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Australian Studies

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Title: Australian Studies


1
Australian Studies
  • Economy, Demography, Population, Immigration,
    Education

2
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3
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4
Mabo V Queensland
  • The effective result of the judgement was to make
    irrelevant the declaration of terra nullius, or
    "land belonging to no-one" which had been taken
    to occur from the commencement British
    colonisation in 1788, and to recognise a form of
    native title.

5
Economy
  • Currency
  • Australian Coins 5c, 10c, 20c, 50c, 1 2
  • Australian Notes (Bills) 5, 10, 20, 50, 100
  • Exchange Rate 1 930

6
Economy
  • The Australian dollar is the currency of the
    Commonwealth of Australia, including Christmas
    Island, Cocos (Keeling) Islands, and Norfolk
    Island, as well as the independent Pacific Island
    states of Kiribati, Nauru and Tuvalu.

7
Economy
  • In the second half of the twentieth century,
    Australian trade shifted decisively away from
    Europe and North America to Japan and other East
    Asian markets.

8
Economy
  • The economy of Australia is a prosperous, Western
    market economy dominated by its services sector
    (68 of GDP), although the agricultural and
    mining sectors (10 of GDP combined) account for
    57 of the nation's exports.

9
Economy
  • Australia's largest export markets are Japan,
    China, the US, South Korea and New Zealand.

10
Economy
  • In January 2007, there were 10,033,480 people
    employed, with an unemployment rate of 4.6.

11
Economy
  • Rich in natural resources, Australia is a major
    exporter of agricultural products, particularly
    wheat and wool, minerals such as iron-ore and
    gold, and energy in the form of liquefied natural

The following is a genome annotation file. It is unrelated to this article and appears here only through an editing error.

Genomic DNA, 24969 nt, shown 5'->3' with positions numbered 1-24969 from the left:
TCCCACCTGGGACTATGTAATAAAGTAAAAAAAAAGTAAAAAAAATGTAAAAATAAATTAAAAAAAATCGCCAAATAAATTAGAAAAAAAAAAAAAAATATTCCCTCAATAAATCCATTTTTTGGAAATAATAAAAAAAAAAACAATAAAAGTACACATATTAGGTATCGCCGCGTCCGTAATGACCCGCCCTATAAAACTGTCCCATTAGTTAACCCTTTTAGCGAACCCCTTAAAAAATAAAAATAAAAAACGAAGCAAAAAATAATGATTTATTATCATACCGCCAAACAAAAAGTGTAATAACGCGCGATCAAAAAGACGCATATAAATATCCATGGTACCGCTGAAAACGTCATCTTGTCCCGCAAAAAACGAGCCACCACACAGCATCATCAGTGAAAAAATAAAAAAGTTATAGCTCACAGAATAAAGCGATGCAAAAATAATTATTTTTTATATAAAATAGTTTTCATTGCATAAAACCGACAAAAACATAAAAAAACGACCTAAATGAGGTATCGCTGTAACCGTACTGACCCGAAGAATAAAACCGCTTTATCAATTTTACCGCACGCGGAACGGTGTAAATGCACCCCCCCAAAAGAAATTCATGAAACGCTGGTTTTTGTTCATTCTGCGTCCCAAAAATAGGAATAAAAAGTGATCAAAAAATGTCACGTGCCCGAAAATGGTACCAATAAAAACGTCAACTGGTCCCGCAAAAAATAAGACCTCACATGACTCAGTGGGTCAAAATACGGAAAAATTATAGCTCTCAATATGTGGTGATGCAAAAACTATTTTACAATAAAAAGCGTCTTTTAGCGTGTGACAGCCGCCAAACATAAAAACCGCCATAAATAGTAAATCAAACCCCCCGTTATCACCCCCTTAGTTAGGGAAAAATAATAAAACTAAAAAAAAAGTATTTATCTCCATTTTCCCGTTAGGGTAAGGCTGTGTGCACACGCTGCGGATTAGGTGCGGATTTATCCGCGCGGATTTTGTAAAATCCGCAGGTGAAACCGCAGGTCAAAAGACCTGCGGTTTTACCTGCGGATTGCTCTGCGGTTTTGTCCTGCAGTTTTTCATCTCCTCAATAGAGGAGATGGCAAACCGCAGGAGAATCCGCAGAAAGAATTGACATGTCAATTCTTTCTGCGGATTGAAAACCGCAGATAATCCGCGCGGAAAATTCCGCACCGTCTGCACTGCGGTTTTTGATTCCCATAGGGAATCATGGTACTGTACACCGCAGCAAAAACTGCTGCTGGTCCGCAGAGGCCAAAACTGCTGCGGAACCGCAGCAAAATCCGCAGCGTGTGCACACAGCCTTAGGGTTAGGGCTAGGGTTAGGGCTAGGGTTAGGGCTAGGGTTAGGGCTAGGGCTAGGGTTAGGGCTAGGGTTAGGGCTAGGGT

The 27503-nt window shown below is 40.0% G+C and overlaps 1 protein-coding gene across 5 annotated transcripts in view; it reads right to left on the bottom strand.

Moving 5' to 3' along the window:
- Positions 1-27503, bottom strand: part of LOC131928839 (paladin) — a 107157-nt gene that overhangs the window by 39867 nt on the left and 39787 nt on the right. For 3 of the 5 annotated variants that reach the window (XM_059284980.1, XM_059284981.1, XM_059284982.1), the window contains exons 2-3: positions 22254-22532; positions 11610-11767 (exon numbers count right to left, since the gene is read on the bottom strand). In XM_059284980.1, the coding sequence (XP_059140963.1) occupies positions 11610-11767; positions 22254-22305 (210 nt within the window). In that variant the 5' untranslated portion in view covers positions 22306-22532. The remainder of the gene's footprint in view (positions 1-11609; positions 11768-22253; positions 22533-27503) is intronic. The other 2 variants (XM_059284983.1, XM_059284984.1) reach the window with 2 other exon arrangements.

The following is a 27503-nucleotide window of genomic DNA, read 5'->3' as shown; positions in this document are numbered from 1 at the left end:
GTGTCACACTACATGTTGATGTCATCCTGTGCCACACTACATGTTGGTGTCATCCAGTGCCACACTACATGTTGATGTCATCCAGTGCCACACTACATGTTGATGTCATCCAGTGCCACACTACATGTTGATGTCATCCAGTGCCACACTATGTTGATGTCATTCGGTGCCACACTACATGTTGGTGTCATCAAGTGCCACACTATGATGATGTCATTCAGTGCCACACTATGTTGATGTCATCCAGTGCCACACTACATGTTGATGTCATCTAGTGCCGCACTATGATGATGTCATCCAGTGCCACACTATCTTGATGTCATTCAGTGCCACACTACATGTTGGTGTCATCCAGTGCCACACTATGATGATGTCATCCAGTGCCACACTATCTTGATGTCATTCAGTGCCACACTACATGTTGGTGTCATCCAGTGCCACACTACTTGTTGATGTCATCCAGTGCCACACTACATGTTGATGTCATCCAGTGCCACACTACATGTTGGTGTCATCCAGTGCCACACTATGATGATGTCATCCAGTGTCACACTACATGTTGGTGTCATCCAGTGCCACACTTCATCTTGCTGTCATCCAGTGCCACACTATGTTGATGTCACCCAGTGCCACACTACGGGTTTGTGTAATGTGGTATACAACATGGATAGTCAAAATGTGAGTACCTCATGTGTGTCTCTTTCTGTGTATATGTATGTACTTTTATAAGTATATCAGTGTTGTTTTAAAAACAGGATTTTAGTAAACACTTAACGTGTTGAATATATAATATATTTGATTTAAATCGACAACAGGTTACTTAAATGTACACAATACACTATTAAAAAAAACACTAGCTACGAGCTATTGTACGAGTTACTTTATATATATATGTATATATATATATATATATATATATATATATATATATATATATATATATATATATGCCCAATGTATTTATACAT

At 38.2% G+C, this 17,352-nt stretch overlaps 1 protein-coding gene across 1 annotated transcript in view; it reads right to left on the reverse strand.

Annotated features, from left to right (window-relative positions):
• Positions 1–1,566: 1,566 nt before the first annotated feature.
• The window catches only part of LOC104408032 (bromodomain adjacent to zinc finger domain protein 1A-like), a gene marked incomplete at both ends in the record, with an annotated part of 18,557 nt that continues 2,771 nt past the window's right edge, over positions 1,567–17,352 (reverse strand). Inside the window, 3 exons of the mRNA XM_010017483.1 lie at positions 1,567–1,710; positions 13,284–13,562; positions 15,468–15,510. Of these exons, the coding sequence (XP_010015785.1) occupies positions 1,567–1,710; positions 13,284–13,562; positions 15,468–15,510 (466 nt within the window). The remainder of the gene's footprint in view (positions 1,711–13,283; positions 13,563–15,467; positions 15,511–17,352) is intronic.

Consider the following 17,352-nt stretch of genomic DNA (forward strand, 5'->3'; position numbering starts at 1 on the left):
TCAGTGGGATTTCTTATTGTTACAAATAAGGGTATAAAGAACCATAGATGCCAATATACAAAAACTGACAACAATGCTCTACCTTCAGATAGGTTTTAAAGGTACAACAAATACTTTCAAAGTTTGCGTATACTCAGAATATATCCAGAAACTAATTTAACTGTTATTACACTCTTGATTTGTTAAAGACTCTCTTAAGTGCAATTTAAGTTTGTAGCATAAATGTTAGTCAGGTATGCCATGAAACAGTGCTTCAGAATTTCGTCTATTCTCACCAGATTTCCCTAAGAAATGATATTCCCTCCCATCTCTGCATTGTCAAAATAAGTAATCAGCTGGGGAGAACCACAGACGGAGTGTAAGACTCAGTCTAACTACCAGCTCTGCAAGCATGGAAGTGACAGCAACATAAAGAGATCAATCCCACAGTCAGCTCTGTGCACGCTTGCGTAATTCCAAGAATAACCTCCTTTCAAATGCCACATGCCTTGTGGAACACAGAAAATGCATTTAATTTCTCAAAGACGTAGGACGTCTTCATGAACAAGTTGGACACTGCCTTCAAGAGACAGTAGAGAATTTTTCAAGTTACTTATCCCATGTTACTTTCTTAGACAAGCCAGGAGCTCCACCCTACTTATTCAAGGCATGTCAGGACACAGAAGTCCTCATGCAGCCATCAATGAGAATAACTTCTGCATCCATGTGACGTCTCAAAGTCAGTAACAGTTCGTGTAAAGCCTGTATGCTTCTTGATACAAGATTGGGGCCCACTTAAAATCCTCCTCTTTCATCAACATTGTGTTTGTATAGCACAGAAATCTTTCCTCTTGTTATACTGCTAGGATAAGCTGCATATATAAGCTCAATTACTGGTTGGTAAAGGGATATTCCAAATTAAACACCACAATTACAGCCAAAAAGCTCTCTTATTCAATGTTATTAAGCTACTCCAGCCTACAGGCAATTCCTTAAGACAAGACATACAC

gas and coal.

12
Economy
  • Australia's per-capita GDP is slightly higher
    than that of the UK, Germany, and France in terms
    of purchasing power parity.

13
Demographics
  • The population of Australia is growing at a rate
    of 1.4 per year, and officially (by estimation)
    hit 21 million in June 2007.
  • Australia is the 53rd most populous country in
    the world and its population is largely urban.

14
Demographics
  • According to the Australian Bureau of Statistics
    in mid-2006 there were 4,956,863 residents in
    Australia who were born outside Australia,
    representing 24 of the Australian resident
    population.

15
Demographics
  • Most of the estimated 21 million Australians are
    descended from colonial-era settlers and
    post-Federation immigrants from Europe, with
    around 85 of Australia's population being of
    European descent.
  • Significant non-European ethnic minorities
    include Asians (predominately Chinese, Filipino,
    Vietnamese and Indian) at about 9 and indigenous
    Australians, who make up almost 3 of the current
    population.

16
Demographics
  • Since the end of World War II, Australia's
    population has more than doubled, spurred by
    large-scale European immigration during the
    immediate post-war decades.
  • Non-European immigration, mostly from Asia and
    the Middle East, has increased significantly
    since the 1970s due in large part to the
    abolition of the White Australia Policy.

17
Demographics
  • In the 2001 Census, 366,436 respondents declared
    they were Aboriginal (2.07 of all respondents),
    26,088 declared they were Torres Strait Islander
    (0.15) and 17,636 declared they were both
    Aboriginal and Torres Strait Islanders (0.10).

18
Demographics
  • 25.8 Roman Catholic, 18.7 Anglican, 19.4 Other
    Christian.
  • 2.1 Buddhist, 1.7 Muslim, 0.4 Jewish, 2.0
    other, 18.7 No Religion, 11.2 Not described.
    (2006 census).

19
Demographics
  • Most common languages other than English
    Italian, Greek, German, Vietnamese, Tagalog,
    Chinese languages, Indian languages, Arabic
    language, Indonesian, Macedonian